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Tennis Racquets

CTA Racquet Guide

The following information should help, a little, getting through the minefield of purchasing a new racquet.

Having a quick chat with us will also put you in a better position to find the right racquet.


We can order in practically anything you require and at times have a demo of your chosen racquet before you commit. We can discuss this as and when you need this service.

AJ is the main contact for this service, so please feel free to talk to him at the Club or email retail@ctasussex.co.uk

Also, have a read of the information below. .  this is a good place to start.


Six of the most important factors to consider

1) Type of swing

There are three types of swing: Do you have a. . .

  • Long swing – a lot of control needed in the tennis racket as the swing generates power.
  • Average swing – an all round swing needs a racket that caters for control and acceleration.
  • Short swing – needs a frame that will help generate power.

Unsure?? CTA can of course help you analyse your swing type. We can even video it for you.


2) Head size

  • Usually, the power or striking strength of a tennis racket is in proportion with the head size:
  • the bigger the head size, the more power, but less control.

There are four different categories of tennis racket head sizes:

  • Midsize: Small head size: Maximum of 97 inch² or 625 cm²
  • Mid plus (MP): Standard head size: 97– 105 inch² or 626 – 677 cm²
  • Oversize (OS): Large head size: 106 – 115 inch² or 678 – 742 cm²
  • Super oversize: Extra large head size: Minimum of 116 inch² or 742 cm².

3) Frame length

  • The frame length is the length of an entire tennis racket.
  • The standard length is between 68.5 and 69 cm – or 27 inches
  • Longer racquets are available but very rare and not necessarily useful

The classifications of frame length are as follows:

  • 68.0 – 69.0 cm : standard
  • > 69.0 cm: long body.

4) Profile height

  • The profile height is the ‘height’ or thickness of the tennis frame
  • The thickness of a tennis racket influences the “striking power” of a racket.
  • The rule ‘the thinner a tennis racket, the more flexible, the more striking power and the more comfort’
  • You can assume nowadays that a tennis racket with a thin profile height, is usually a heavier tennis racket which gives you a lot of ball control, but less power or striking strength.
  • A tennis racket with a thick profile height is usually a light racket with less ball control, but large striking power.

Overview

  • 17.0 – 20.9 mm – tennis racket with a lot of control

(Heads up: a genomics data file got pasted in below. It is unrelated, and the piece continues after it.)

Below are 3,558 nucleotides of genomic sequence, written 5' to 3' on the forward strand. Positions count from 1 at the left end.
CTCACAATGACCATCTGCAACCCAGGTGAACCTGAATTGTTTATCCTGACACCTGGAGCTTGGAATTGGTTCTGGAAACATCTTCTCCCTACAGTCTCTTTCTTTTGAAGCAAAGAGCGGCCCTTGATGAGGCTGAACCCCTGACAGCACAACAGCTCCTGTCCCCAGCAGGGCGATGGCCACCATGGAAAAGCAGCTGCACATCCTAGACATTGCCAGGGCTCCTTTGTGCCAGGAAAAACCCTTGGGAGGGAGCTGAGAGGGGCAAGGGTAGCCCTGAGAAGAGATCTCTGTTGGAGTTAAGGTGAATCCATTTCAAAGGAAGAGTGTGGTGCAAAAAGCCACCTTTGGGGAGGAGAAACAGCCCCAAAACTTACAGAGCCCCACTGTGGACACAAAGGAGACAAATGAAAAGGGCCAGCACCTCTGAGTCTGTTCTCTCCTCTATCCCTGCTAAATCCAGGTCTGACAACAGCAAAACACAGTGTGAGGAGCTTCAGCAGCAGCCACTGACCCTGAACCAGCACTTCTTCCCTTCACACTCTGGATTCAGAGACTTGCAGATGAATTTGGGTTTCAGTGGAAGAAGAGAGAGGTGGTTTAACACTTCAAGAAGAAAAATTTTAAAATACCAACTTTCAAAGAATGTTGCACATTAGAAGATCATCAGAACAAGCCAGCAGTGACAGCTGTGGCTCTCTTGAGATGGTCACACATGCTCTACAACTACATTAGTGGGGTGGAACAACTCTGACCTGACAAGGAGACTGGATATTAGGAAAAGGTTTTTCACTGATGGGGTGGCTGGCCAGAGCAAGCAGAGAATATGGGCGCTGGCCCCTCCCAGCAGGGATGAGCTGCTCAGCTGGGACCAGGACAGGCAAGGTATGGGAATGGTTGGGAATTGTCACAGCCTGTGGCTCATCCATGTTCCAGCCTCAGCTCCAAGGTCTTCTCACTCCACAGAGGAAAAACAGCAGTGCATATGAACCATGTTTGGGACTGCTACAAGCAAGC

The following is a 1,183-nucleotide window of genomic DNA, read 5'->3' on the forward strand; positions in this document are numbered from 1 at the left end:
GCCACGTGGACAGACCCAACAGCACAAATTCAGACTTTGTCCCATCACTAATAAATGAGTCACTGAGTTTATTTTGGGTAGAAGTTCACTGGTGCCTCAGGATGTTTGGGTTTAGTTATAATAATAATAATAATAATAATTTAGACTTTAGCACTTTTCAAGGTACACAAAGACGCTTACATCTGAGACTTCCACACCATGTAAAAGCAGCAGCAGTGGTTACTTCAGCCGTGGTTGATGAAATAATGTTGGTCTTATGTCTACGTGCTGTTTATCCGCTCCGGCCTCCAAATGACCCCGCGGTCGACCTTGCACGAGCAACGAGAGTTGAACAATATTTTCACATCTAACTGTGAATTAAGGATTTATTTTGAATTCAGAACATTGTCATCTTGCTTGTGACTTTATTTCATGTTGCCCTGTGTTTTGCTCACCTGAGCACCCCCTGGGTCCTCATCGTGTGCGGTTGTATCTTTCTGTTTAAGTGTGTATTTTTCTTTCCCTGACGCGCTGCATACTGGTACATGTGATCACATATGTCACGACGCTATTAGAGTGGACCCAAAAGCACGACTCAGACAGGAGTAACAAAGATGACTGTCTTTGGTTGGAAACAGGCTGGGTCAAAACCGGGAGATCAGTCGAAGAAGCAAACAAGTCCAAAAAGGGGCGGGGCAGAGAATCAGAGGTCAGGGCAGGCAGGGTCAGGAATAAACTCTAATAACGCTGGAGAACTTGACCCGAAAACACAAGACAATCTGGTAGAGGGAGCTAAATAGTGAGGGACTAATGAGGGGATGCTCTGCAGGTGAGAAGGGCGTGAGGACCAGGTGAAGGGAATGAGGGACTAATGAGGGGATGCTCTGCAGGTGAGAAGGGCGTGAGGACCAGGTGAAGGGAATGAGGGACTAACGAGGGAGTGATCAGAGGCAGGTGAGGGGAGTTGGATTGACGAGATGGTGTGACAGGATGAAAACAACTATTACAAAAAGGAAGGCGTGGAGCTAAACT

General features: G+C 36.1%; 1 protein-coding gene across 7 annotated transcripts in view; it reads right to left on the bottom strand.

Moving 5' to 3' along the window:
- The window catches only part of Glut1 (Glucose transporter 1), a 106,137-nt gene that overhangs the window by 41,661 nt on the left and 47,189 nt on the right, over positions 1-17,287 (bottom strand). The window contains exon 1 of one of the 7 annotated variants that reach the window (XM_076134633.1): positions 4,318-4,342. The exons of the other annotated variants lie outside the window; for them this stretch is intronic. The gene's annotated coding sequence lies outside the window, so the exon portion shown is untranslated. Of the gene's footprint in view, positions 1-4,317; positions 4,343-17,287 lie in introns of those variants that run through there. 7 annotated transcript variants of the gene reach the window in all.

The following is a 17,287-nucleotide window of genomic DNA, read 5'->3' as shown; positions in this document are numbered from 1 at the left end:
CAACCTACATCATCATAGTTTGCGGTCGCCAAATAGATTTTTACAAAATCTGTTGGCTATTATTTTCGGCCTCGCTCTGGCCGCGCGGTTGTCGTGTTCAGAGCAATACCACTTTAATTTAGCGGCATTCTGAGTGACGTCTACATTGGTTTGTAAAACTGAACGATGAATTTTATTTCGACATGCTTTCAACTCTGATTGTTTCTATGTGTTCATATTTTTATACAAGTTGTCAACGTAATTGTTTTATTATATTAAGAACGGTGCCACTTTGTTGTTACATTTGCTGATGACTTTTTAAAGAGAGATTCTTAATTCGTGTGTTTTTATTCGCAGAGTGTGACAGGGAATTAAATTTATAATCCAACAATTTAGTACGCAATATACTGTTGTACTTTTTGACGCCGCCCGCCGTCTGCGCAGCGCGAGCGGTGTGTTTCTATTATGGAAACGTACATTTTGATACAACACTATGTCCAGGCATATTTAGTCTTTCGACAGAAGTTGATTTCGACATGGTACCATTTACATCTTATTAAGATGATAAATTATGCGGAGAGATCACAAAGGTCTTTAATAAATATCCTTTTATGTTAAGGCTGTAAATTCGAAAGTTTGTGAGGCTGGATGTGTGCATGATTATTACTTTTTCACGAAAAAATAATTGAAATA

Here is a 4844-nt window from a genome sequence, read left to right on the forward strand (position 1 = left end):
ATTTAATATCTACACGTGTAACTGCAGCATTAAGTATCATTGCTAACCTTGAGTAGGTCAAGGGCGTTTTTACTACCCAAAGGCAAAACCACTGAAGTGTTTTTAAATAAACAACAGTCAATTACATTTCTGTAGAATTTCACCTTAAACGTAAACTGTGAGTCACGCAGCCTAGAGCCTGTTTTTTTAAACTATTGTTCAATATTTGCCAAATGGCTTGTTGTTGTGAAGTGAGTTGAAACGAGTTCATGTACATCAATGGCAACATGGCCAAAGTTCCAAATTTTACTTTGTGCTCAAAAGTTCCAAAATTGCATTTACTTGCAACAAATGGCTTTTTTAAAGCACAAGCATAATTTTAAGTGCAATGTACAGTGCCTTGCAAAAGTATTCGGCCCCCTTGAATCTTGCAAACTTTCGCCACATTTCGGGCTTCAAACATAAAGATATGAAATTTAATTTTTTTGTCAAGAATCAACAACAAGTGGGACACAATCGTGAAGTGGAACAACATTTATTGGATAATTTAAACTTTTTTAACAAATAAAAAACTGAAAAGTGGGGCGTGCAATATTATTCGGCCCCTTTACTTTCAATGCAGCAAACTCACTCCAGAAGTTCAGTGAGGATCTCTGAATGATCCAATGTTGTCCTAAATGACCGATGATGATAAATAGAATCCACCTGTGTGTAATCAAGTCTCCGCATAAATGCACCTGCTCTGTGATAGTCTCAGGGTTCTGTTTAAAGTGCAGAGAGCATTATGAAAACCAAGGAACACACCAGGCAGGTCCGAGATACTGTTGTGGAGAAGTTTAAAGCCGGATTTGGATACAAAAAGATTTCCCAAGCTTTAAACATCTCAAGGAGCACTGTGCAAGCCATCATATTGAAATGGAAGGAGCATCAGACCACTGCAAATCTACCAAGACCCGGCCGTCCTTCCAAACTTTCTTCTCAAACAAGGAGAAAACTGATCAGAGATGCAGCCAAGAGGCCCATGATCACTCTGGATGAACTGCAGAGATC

• 21.0 – 22.9 mm – tennis racket with average control
  • 23.0 – 24.9 mm – all round tennis racket
  • 25.0 – 26.9 mm – all round tennis racket
  • 27.0 – 28.9 mm – tennis racket with average power
  • > 29.0 cm – tennis racket with a lot of power.

5) Weight

  • The weight of a tennis racket is expressed in grams. Normally the heavier the tennis racket, the more ball control.

Weight overview

  • over 320 grams – very heavy tennis racket
  • 300 – 319 grams – heavy tennis racket
  • 280 – 299 grams – standard weight tennis racket
  • 260 – 279 grams – reasonably light tennis racket
  • 240 – 259 grams – light tennis racket
  • 220 – 239 grams – very light tennis racket
  • less than 220 grams – ultra light tennis racket.

6) Balance point

  • The balance point of a tennis racket is the point where the tennis racket is equally balanced
  • The average length of a tennis racket around 68 cm, which means that a racquet with a balance point of between 33 and 34 cm is a perfectly balanced racket.
  • When the balance point is less than 33 cm, meaning there is more weight in the handle, the racket is considered “handle heavy” or “handle weight.”
  • With a balance point of more than 34 cm,with more weight in the head, the racet is “head heavy” or “top weighted”.

Head heavy or top weight rackets

  • generates more power and striking strength.
  • disadvantage is that there is reduced ball control

Handle heavy or handle weight rackets

  • offers more ball control and is designed for players who have enough striking strength to generate their own power.

Balance point over view:

  • 29.0 – 30.9 cm – very handle heavy tennis racket
  • 31.0 – 32.9 cm – handle heavy tennis racket
  • 33.0 – 34.9 cm – all round tennis racket
  • 35.0 – 36.9 cm – head heavy tennis racket
  • < 37 cm – very head heavy tennis racket.

We hope this helps – a little! 🙂

Come and have a chat.

AJ